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    Liontrees,

    Under the "evolutionist" phenomena you have described, assuming its an accurate model, I'd say the worst fate of the the programs who dont become more favorable would NOT be that they would go unfilled, but that they would take FMGs instead of US grads.

    Ultimately, I agree somewhat with your message. Until this situation becomes absolutely untolerable by many residents (which it currently is not; a lot complain about it privately but when push comes to shove they wont do anything about it) nothing will change.
     
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  14. mpp

    mpp SDN Moderator
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  15. MacGyver

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    Frankly, I find the argument that "good residency directors" and "good doctors" will do what it takes to keep things at an acceptable level to be extremely naive.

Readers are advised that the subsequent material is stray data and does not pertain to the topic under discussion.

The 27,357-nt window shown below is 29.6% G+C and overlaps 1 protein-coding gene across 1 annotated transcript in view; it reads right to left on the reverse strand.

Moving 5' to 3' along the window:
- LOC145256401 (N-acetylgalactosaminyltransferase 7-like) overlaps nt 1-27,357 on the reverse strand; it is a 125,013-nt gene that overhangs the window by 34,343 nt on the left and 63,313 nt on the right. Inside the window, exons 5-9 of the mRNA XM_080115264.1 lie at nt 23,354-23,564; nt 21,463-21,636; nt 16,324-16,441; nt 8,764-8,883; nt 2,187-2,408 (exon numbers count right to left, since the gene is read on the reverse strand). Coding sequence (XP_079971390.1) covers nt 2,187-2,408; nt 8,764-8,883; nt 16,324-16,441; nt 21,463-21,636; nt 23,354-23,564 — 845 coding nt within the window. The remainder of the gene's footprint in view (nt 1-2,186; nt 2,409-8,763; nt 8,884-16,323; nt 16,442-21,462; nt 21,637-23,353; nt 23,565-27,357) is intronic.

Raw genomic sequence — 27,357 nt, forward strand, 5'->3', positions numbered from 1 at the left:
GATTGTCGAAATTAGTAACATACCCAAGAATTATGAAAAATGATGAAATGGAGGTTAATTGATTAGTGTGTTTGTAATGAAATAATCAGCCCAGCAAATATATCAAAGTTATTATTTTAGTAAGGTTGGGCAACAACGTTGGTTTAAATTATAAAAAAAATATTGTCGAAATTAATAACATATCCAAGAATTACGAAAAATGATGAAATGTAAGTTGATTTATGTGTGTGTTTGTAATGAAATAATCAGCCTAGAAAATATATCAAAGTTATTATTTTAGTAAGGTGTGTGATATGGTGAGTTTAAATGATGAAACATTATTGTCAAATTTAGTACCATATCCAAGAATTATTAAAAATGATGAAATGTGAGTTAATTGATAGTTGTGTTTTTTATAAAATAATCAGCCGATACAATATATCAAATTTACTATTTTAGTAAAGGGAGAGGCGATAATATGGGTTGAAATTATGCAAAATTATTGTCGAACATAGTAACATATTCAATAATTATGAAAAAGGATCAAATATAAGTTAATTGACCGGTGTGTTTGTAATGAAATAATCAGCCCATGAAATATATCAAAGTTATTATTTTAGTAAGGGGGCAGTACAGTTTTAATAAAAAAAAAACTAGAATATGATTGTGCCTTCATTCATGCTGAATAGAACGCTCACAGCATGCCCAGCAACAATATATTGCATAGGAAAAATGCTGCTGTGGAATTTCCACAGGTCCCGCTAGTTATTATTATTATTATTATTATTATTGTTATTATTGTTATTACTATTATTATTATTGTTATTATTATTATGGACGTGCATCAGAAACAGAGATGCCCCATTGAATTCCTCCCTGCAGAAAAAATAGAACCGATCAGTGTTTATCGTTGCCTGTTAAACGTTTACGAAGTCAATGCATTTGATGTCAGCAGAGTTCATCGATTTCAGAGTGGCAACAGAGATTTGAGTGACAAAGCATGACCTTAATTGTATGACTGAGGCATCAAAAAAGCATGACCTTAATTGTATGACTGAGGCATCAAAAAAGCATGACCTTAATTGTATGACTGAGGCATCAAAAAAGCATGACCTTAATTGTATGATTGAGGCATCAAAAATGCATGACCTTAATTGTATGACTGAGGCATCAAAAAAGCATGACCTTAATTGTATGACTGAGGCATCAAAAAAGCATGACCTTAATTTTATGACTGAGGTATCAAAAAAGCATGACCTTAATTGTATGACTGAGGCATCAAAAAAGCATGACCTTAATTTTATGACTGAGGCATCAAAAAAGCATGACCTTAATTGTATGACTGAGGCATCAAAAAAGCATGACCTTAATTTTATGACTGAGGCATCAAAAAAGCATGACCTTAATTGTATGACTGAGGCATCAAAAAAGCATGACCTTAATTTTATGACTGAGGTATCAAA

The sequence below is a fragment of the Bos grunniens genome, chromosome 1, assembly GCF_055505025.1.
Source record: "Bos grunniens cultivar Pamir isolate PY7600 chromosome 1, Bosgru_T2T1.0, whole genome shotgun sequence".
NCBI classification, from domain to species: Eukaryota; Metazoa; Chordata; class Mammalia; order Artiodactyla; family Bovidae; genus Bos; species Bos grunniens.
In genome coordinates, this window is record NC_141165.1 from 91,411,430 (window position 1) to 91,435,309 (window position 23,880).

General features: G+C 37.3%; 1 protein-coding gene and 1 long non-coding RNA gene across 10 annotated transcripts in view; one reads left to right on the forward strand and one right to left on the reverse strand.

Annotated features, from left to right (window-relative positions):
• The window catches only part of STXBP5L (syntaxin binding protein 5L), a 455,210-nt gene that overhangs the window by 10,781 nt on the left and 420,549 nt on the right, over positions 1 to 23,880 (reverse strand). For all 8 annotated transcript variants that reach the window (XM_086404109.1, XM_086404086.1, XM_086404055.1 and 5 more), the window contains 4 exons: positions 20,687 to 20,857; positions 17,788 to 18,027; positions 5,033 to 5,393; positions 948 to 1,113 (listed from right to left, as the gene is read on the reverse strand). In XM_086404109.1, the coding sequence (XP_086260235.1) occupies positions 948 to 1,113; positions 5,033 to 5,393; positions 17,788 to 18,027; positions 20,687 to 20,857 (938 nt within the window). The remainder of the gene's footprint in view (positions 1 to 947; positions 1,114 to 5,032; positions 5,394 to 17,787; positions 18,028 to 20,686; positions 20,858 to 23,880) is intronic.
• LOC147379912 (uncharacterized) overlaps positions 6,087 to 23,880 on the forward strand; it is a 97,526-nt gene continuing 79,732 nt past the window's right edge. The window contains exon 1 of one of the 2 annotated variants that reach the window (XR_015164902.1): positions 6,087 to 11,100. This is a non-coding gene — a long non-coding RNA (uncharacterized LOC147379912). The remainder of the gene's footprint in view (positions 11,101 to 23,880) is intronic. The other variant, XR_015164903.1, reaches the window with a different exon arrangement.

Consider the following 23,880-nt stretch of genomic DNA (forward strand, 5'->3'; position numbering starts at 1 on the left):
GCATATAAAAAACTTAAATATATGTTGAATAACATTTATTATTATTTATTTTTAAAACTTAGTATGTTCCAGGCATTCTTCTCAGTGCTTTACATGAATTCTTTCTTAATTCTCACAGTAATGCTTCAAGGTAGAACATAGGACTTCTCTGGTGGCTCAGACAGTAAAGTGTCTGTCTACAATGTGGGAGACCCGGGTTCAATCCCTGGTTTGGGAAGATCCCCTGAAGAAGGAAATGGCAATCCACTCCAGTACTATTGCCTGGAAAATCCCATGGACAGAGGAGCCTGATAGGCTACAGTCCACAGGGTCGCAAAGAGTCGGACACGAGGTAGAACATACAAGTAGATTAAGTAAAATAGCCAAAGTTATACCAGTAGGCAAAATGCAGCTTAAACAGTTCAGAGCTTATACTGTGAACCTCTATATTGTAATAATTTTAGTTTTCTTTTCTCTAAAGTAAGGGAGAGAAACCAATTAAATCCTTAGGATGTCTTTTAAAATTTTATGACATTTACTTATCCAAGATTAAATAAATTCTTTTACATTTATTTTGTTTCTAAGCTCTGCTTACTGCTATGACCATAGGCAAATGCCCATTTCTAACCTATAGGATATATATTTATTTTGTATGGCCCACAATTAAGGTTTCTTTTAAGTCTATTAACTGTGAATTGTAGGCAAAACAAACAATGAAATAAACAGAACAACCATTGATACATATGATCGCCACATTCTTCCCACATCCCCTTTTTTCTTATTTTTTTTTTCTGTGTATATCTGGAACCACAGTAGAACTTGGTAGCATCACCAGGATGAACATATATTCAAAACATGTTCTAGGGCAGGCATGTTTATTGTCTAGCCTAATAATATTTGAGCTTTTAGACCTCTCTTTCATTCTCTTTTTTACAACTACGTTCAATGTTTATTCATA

Clearly, by and large they have NOT worked to reduce excessive work hours for residents and most refuse to even recognize there is a problem. Left to their own devices, residency directors generally have NOT shown the initiative to come up with ways to reduce resident workload.

    Its very naive to say "well, the hospitals know what they're doing, we should just let them police their own and not worry about it"

    Sure, there are a few good programs who recognize that patient health is sacrificed with excessive work hours. Is 80 hours per week excessive? Not necessarily but you DO need to set a limit somewhere. Maybe 85 or 90 hours per week max. But clearly 120 hour work weeks are unacceptable to both patient risk and resident risk. I seriously doubt that residents are learning complex procedures after 36 hours without sleep. Sure, they may be EXPOSED to such learning opportunities, but how many of us REALLY think that they are actually learning/internalizing the knowledge to be used on future patients?

    Hospitals and the so-described "benevolent" program directors who are supposedly taking it upon their own good sense and judgment to come up with an acceptable trade off clearly have failed to do so. Its time for an outside authority to step in. They've had their chance.